The EU forces Ireland to take a €13 billion bite out of Apple
The Republic of Ireland has been trying very hard not to collect €13 billion in taxes from Apple – whose European HQ is in Cork.
Last year, the European Commission ruled that the Republic had given the tech giant illegal state aid (by collecting only a tiny fraction of the corporation tax that could have been paid).
However, with the Irish government mounting a legal fightback, the $13 billion has been sitting in escrow, paid over by Apple but not collected by the taxman. However, according to the BBC, the Irish have now conceded and will collect the money.
This might seem like the hollowest of defeats, but, as the BBC report explains, the downside for the Republic could exceed the upside:
“Ireland’s reluctance to collect the taxes from Apple is partly because it believes it may damage its reputation as an investment destination which has attracted multi-national companies such as Apple, Intel and Pfizer…
“Another reason for Ireland’s refusal to accept the Commission ruling is that all the funds may not necessarily end up in Irish government coffers.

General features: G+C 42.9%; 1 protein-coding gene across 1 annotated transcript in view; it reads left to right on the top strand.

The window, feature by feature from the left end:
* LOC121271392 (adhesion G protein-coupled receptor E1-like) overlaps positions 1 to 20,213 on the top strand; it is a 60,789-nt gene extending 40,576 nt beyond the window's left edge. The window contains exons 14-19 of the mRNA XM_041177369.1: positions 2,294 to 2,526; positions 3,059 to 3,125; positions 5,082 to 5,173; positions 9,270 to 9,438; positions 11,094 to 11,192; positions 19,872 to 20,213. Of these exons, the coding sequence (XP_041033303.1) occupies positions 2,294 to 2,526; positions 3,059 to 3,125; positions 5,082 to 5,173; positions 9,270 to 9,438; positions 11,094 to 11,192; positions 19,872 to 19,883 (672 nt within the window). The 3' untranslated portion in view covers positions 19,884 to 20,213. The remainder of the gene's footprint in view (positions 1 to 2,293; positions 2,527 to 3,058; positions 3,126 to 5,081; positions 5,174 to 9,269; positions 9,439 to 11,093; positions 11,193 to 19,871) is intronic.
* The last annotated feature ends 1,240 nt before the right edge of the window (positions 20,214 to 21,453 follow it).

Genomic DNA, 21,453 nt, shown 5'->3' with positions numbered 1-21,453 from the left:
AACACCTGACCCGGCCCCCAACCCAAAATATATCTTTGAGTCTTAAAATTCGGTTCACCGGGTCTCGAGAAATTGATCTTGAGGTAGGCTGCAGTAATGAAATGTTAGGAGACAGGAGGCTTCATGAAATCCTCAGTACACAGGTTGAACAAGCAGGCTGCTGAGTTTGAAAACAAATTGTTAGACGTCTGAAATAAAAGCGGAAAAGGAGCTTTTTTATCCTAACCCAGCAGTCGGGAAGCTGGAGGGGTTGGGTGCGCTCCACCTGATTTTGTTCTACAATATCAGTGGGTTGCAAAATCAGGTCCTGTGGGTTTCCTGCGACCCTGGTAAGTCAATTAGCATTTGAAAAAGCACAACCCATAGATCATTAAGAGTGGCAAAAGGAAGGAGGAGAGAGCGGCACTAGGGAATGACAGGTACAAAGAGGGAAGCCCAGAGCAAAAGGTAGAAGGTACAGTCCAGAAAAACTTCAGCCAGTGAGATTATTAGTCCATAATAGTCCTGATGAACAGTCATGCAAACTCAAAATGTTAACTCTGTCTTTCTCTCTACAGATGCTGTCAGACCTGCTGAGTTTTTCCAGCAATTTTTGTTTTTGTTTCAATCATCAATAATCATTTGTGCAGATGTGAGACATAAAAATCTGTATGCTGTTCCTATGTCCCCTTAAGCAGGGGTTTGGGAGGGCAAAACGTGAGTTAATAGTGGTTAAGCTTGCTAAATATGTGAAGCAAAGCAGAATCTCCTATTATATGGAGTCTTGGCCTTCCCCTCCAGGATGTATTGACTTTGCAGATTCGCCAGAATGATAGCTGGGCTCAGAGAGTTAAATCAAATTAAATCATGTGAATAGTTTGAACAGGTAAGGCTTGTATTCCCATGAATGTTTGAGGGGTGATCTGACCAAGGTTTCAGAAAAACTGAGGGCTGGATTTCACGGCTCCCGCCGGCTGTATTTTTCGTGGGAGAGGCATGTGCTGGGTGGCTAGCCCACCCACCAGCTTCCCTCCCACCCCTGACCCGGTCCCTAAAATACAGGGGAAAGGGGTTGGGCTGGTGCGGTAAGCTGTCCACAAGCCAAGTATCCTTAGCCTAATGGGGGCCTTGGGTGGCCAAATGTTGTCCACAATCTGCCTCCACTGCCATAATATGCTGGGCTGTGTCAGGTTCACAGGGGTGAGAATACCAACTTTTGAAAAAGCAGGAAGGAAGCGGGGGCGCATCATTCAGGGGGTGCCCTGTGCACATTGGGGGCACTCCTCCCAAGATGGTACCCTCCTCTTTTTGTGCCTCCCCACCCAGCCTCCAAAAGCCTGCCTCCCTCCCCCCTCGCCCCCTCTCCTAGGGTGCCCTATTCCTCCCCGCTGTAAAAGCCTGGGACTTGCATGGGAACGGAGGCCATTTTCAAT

“The Commission has said that other countries could claim part of the tax if they believe that sales (and other activities) ‘could have been recorded in their jurisdictions.’”
This is another big victory for Margrethe Vestager, the EU’s competition commissioner. Harriet Maltby profiled the Danish politician for UnHerd earlier this year — detailing her crusade against various forms of crony capitalism, including tax avoidance.
Her latest success will embolden wider EU efforts to force the tech giants and other multinationals to pay more tax in the countries where they generate their revenues. If successful, this could be even worse news for the Irish economy, which has done very well out of its corporate-friendly tax environment.
As if Ireland doesn’t have enough EU-related headaches right now.